Archive for April, 2012
Two more quilts made from Mark’s shirts are finally finished, and only because I had help. My friend Beth Hartford quilted them on her brand new longarm. And then it took me 4 months to bind them! This makes five quilts all together in tribute do my friend. You can see the others here.
Mark’s Mom gets these two and I have just one more to complete, a quilt made from his T-shirts.
I have really enjoyed making these quilts, touching the fabric, hoping that they are a comfort to his mother.
I photograph large quilts outside so I get more even light. I pin the quilt to 4′ x 8″ Celotex insulation boards covered in fabric. I have a rack outside that I can Velcro the boards to, but I still need help holding them against the wind. They take off pretty fast. That’s Debbie on the right, and Scooter is also helping on the left (not so much).
The second quilt is called “3D Dugout.” It has a folded “bow tie” centers which Beth tells me as a JOY to longarm. She has to baste each one down on all four sides so the foot wouldn’t get stuck on them. (Sorry.)
I like the old-fashioned look of this quilt, especially the lighter shirts which mess with the otherwise strong contract. They just fade into the background.
It’s been a long time since I used this much muslin in a quilt, and I enjoyed playing with shirting too. I have made several great XXXL discoveries in the shirt department of Goodwill and the Salvation Army. GREAT stripes!
Now on to something smaller.
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You’ll be seeing this photo on the Alzheimer’s Art Quilt Initiative Facebook page on Friday.
Why the preview? Because I’m hoping you’ll join me and other AAQI supporters by sharing a photo of one of YOUR Priority: Alzheimer’s Quilts on the AAQI Facebook page.
It’s a great way to get people excited about buying quilts. And quilt sales mean research dollars to fight Alzheimer’s. Plus you get to brag what a good shopper you are.
This is one of the quilts I purchased. “What Is She Thinking?” is an incredible rendition of the Mona Lisa in cloth. It was made by Bobbie McClure Long from East Stroudsburg, PA, and donated to the AAQI back almost 5,000 quilts ago. (If you haven’t heard, we just received our 10,000th donated quilt!)
You can see a much better picture here. Read Bobbie’s Artist Statement and you’ll know why we need to end this disease.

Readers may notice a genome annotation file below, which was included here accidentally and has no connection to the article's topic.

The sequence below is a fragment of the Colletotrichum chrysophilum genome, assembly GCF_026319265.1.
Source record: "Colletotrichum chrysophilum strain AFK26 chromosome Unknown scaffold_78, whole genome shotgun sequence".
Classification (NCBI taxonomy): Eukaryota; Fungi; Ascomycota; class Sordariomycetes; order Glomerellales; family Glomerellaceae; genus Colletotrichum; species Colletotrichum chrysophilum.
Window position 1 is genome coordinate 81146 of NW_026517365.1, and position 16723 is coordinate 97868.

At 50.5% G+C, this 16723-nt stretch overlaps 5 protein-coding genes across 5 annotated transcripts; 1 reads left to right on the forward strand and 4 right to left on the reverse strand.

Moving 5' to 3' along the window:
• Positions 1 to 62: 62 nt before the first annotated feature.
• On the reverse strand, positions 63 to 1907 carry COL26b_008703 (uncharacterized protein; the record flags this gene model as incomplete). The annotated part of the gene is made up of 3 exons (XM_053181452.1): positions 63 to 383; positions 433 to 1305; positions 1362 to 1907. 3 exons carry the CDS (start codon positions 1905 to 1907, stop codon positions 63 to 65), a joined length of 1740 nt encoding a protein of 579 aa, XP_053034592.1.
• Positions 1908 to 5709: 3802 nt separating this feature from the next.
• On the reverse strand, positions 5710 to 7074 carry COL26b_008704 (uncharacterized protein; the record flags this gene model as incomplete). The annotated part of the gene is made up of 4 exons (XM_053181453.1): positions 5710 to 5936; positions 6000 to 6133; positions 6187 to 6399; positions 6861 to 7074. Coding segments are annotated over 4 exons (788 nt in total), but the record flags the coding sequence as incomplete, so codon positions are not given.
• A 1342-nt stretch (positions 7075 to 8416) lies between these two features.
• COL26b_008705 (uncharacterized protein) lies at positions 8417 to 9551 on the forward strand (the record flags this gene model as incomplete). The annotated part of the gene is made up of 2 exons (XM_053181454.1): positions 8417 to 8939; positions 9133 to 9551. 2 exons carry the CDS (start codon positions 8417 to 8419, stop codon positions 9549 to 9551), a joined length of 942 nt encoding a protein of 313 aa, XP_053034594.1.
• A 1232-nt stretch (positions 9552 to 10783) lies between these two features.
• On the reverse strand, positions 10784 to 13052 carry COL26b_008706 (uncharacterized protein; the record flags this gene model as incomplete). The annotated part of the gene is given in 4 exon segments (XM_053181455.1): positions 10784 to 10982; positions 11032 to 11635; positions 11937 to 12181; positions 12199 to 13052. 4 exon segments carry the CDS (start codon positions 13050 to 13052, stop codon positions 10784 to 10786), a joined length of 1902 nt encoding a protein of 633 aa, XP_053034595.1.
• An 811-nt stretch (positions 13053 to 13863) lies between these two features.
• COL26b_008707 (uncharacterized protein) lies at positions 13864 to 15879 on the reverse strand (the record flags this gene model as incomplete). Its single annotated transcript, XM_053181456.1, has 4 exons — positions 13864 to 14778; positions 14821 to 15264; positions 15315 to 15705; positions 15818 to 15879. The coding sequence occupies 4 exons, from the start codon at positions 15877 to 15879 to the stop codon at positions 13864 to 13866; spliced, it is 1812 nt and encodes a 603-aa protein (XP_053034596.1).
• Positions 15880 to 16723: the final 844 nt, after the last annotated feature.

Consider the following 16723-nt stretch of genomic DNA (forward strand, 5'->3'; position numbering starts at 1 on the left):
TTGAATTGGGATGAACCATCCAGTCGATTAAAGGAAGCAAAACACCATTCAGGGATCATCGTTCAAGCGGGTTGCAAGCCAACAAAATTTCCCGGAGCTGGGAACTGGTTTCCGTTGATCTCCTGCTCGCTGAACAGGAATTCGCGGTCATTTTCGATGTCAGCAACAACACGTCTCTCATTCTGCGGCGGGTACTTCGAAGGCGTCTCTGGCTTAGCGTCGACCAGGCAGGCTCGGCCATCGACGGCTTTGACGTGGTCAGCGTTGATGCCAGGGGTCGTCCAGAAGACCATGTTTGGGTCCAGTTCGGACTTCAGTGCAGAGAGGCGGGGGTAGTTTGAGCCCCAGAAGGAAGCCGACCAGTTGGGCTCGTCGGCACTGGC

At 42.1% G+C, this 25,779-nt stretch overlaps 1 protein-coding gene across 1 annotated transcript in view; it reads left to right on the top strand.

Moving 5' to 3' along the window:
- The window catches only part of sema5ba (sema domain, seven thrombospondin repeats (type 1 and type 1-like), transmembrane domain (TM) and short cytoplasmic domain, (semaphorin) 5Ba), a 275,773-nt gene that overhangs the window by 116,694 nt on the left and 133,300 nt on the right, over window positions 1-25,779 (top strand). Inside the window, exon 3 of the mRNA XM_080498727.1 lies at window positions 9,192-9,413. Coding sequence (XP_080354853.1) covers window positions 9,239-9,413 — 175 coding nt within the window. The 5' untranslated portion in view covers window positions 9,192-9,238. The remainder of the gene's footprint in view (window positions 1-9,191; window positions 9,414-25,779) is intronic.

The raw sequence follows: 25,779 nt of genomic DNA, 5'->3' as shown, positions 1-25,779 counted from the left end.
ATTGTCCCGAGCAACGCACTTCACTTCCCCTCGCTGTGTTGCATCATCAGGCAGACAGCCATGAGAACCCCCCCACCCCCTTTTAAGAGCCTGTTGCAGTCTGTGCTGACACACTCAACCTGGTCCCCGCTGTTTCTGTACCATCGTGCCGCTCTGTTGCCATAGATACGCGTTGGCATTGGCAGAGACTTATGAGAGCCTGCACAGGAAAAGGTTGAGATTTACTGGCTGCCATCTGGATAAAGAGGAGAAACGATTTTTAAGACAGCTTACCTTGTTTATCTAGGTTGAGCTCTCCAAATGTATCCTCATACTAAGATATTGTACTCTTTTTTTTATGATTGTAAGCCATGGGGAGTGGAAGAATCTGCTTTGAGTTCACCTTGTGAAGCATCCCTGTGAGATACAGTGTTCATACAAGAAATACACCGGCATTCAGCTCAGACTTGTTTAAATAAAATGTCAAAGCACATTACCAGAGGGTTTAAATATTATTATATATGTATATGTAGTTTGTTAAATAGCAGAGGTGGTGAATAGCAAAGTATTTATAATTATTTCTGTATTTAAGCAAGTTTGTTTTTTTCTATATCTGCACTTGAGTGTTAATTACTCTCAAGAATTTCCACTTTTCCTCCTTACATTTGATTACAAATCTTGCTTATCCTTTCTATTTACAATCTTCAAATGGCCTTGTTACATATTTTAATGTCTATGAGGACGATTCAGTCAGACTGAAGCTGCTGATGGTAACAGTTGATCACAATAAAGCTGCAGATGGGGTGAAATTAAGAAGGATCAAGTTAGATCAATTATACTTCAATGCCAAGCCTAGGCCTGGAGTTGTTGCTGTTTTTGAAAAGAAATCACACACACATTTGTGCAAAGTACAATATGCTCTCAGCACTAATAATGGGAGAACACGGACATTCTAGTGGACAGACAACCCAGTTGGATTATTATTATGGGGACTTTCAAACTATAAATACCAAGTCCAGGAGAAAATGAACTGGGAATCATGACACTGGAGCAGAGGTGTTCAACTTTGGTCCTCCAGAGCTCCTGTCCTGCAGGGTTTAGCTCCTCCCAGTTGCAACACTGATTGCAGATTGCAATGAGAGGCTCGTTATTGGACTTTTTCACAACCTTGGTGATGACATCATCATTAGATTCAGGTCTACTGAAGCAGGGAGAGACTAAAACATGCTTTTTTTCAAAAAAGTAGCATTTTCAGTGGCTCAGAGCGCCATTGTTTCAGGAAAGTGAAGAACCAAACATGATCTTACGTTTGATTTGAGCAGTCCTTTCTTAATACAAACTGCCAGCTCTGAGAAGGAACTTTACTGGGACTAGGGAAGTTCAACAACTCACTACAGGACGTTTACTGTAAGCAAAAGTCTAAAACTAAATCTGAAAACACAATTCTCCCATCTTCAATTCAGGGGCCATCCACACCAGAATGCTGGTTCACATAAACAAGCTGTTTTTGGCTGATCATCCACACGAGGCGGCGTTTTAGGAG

I hang quilt #6079, and several others, on the doors that hide the mess in the cabinets above my desk. I smile my own Mona Lisa smile, but you don’t have to wonder what I’m thinking:
I’m tickled pink to own this quilt and know that the money I paid for it helped support Alzheimer’s research.
If you don’t yet own a quilt of your own from the AAQI, we know how to fix that. You can buy one here:
All AAQI profits fund Alzheimer’s research.
Thanks for your support, and I hope to see one of the quilts YOU purchased on Facebook on Friday.
Sign up now to take my String Star Online Class starting April 23.
This is a fun little stash-buster quilt. It’s about 33″ square without borders. You’ll learn how to pick fabric, construct and cut fabric tubes for “ready-made” blocks, and how to painlessly miter a border, plus lots more. I’ve included tips all along the way.
You will get my 6-hour “in person” workshop in 6 easy-to-follow lessons spread out over 6 days:
April 23: Getting Ready
April 24: Sewing Strips Into “String Sets”
April 25: Sewing Tubes
April 26: Cutting Tubes to Make Star Points
April 27: Cutting Set Blocks & Star Centers
April 28: Joining Blocks & Borders
Busy those days? No Problem.
While lessons are available at 1:00am you don’t have to DO them at that time or on that day. Lessons will be available for you to read/watch or print until May 12th. Work at your own pace; you can’t get behind. (Just remember, you can’t print videos!)
Lessons are presented in my online classroom (a WordPress blog, like the one you are reading now) with a combination of words, pictures, and videos. Plus you get ME! I’m there every step of the way, answering your questions and comments personally from April 23 until May 2 by which time you’ll probably be sick and tired of me. (That’s my little incentive to get you working!)